A total of 77 F-101As were built, only 50 of which were ever used operationally while the remainder were used exclusively for experimental work.[35][38] They were gradually withdrawn from USAF service starting in 1966.[42] Twenty-nine survivors were converted to RF-101G specifications with a modified nose, housing reconnaissance cameras in place of cannons and radar. These served with the Air National Guard through 1972.[43][44]

RF-101A

A 33rd Tactical Group RF-101A (s/n 54-1512) after landing at Udorn Royal Thai Air Force Base (later transferred to Tan Son Nhut Air Base) c. 1965

In October 1953, the USAF requested that two F-101As be built as prototype YRF-101A tactical reconnaissance aircraft.[45][46] These were followed by 35 RF-101A production aircraft.[47] The RF-101A shared the airframe of the F-101A, including its 6.33 g (62 m/s²) limit, but replaced the radar and cannons with up to six cameras in the reshaped nose.[48][49] Various electronics were incorporated at the request of TAC.[50] Like all other models of the F-101, it had provision for both flying boom and probe-and-drogue in-flight refueling capability, as well as for a buddy tank that allowed it to refuel other aircraft.[37][51] It entered service in May 1957,[52][30] replacing the RB-57 Canberra.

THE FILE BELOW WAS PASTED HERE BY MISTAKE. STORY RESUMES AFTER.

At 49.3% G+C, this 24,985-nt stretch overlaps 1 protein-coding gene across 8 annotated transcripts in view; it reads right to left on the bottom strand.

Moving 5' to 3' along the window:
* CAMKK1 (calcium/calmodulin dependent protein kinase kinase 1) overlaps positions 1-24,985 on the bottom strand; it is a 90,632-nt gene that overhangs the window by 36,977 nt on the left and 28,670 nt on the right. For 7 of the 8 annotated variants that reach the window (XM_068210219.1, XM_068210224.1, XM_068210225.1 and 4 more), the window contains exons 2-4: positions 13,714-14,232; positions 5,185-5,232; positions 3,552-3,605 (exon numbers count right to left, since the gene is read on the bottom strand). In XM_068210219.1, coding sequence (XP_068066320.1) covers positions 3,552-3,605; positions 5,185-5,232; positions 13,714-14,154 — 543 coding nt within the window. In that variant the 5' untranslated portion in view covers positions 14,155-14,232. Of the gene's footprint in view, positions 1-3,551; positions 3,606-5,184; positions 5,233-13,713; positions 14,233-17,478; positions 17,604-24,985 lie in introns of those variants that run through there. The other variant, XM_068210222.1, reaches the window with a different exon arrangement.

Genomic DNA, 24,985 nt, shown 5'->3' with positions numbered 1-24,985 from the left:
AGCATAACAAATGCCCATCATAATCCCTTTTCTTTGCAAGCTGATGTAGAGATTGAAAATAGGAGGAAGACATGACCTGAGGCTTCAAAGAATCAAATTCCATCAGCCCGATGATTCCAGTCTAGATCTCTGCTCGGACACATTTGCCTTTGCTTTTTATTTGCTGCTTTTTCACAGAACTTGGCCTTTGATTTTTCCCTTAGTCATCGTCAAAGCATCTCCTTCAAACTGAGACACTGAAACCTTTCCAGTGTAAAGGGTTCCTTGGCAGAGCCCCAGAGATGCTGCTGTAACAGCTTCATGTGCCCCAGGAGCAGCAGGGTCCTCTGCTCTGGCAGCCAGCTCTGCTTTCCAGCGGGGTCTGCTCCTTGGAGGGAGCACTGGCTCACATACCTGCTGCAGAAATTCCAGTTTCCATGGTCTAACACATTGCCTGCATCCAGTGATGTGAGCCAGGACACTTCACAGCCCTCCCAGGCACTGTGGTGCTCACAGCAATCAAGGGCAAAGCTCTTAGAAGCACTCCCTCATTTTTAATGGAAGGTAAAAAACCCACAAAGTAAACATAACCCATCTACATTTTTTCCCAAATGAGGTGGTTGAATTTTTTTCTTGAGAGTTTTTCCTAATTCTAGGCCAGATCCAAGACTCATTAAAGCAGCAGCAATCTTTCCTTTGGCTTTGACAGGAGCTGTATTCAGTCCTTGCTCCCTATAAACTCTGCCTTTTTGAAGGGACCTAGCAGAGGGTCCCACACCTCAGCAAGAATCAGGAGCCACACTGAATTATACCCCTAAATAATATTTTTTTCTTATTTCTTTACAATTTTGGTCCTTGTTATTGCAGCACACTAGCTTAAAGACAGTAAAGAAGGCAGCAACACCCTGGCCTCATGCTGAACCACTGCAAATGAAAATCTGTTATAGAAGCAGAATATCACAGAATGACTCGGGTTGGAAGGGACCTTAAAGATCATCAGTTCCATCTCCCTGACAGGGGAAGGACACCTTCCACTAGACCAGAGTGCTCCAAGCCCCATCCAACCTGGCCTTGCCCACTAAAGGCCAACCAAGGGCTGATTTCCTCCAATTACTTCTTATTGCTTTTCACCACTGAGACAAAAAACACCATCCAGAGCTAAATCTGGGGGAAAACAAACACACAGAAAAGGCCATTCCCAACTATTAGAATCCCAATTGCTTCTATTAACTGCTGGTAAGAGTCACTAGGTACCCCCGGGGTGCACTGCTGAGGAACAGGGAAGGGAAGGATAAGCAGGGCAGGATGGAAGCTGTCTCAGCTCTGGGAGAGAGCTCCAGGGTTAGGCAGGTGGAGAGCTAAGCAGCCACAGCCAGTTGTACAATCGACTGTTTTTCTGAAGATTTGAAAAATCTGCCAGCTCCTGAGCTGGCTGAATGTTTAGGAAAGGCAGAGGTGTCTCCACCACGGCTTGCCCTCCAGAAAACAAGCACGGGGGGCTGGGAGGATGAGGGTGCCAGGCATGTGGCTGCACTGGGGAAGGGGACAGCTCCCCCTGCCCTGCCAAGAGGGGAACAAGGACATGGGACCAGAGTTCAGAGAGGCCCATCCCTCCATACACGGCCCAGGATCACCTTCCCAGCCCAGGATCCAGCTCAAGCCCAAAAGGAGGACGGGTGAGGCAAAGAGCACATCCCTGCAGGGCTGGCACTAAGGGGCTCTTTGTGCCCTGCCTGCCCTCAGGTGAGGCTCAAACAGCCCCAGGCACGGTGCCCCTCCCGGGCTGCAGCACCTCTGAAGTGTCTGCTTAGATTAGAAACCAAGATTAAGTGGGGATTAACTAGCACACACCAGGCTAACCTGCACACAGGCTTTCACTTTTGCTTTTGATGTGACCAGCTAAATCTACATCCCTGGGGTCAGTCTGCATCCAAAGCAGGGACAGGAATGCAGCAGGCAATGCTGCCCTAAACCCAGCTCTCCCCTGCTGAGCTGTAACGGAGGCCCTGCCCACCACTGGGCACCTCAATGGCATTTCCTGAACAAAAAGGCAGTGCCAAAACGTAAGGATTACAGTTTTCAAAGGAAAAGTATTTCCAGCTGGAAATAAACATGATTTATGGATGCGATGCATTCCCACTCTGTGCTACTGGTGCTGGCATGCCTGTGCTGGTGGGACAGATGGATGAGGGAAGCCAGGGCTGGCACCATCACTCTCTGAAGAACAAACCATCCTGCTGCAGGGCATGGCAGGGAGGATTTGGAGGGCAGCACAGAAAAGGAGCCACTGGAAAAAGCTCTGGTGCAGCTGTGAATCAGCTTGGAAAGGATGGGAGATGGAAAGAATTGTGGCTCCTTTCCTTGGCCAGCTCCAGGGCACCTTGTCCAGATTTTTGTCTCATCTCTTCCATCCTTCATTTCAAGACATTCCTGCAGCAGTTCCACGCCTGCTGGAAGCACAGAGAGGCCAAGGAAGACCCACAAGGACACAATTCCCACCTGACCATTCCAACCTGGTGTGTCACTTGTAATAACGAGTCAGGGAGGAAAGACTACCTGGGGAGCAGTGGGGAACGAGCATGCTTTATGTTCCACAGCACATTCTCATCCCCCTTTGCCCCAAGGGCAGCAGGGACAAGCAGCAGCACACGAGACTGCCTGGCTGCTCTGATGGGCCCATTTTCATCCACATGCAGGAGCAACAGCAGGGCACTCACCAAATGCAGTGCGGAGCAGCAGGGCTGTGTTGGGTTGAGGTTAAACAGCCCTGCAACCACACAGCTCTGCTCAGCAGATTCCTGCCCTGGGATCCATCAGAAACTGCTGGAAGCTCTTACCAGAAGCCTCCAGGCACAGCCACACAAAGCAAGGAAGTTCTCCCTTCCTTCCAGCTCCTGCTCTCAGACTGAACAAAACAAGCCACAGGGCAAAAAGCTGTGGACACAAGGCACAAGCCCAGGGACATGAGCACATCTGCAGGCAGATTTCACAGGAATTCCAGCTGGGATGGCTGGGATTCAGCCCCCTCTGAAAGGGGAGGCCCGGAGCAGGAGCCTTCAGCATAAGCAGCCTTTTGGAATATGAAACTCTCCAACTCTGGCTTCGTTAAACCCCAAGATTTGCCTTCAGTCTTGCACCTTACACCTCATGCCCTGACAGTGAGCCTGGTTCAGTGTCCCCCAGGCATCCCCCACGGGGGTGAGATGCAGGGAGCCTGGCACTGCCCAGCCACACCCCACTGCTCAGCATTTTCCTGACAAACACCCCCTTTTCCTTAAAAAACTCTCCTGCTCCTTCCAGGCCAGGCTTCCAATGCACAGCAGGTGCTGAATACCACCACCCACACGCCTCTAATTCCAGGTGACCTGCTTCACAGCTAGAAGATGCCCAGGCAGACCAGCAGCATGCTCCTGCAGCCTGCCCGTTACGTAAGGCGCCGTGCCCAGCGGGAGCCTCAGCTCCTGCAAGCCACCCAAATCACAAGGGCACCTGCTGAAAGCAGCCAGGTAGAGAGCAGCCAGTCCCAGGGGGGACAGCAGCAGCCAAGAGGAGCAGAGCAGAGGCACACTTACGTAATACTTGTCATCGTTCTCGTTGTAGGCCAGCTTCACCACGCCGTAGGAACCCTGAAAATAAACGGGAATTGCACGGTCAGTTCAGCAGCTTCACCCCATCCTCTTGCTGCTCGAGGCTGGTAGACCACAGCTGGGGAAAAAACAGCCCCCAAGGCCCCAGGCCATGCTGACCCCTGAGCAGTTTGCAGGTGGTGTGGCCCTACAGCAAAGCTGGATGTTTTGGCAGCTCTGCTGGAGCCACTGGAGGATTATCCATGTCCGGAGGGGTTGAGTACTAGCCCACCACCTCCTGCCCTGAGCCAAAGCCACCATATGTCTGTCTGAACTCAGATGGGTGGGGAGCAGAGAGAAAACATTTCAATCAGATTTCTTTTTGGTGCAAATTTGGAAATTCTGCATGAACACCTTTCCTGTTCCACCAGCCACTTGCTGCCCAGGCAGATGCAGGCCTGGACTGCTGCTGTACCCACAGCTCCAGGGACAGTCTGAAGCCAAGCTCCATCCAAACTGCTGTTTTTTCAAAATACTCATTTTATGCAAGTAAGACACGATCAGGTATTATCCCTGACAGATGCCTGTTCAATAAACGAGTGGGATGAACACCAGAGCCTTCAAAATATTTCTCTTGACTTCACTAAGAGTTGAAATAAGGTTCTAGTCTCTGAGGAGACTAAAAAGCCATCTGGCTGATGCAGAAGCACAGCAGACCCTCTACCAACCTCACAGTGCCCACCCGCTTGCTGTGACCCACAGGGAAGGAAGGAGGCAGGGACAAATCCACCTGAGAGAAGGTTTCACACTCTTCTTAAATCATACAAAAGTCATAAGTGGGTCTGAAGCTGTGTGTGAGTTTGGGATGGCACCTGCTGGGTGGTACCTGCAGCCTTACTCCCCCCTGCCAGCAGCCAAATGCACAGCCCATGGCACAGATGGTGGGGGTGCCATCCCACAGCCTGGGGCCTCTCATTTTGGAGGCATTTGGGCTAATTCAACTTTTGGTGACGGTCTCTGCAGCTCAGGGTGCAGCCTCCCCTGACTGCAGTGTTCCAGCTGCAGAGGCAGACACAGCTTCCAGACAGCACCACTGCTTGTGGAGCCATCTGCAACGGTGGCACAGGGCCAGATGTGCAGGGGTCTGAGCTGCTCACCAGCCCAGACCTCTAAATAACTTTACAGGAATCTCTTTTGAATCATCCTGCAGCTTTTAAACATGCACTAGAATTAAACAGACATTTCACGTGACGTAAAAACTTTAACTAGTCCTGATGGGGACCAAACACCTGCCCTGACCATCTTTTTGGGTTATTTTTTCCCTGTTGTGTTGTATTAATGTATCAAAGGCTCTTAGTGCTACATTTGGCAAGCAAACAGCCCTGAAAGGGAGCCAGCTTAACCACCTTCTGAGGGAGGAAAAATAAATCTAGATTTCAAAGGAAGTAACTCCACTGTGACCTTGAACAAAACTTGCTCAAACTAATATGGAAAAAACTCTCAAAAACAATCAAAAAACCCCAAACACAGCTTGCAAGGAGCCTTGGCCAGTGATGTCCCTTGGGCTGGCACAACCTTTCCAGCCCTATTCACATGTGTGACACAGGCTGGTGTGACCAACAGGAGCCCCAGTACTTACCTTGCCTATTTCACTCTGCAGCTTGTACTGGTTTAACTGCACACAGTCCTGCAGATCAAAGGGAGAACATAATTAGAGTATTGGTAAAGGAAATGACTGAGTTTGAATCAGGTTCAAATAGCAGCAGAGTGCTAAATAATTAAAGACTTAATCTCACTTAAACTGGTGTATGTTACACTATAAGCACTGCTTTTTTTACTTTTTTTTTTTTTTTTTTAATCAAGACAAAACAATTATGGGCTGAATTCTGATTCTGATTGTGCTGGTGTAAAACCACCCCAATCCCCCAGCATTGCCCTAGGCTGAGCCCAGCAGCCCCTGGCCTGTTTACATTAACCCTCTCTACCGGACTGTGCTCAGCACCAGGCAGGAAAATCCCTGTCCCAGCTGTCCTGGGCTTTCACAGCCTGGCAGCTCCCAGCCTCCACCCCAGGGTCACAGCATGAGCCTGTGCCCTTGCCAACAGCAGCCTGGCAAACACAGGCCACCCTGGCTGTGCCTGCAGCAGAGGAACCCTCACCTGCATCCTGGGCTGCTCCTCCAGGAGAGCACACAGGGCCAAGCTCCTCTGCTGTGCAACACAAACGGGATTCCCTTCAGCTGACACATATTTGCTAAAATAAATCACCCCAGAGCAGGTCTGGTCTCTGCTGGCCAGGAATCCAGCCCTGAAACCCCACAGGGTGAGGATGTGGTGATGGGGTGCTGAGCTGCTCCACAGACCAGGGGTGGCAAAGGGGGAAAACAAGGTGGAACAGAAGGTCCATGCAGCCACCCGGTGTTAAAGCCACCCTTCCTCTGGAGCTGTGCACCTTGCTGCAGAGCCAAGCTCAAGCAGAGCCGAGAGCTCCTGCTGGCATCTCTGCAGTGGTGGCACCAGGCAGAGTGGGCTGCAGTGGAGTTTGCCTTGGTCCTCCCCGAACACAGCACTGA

On 6 May 1957, the RF-101A entered service, the first unit to operate the type being 363d Tactical Reconnaissance Wing, stationed at Shaw AFB, South Carolina.[53][54] During October 1962, RF-101As from the 363d Tactical Reconnaissance Wing performed reconnaissance sorties over Cuba during the Cuban Missile Crisis.[2] Allegedly, the aircraft's performance over Cuba highlighted its shortcomings as a reconnaissance aircraft, motivating a series of modifications to improve its performance.[55] All USAF RF-101As were phased out of service during 1971.[56]

During October 1959, eight RF-101As were transferred to Taiwan, which used them for overflights of the Chinese mainland.[57][58] These ROCAF RF-101A were modified with the RF-101C vertical fins and air intake; this intake was used to cool the drag chute compartment and eliminated the five minute limit on using the afterburners on the RF-101A.[59] Two were reportedly shot down.[citation needed]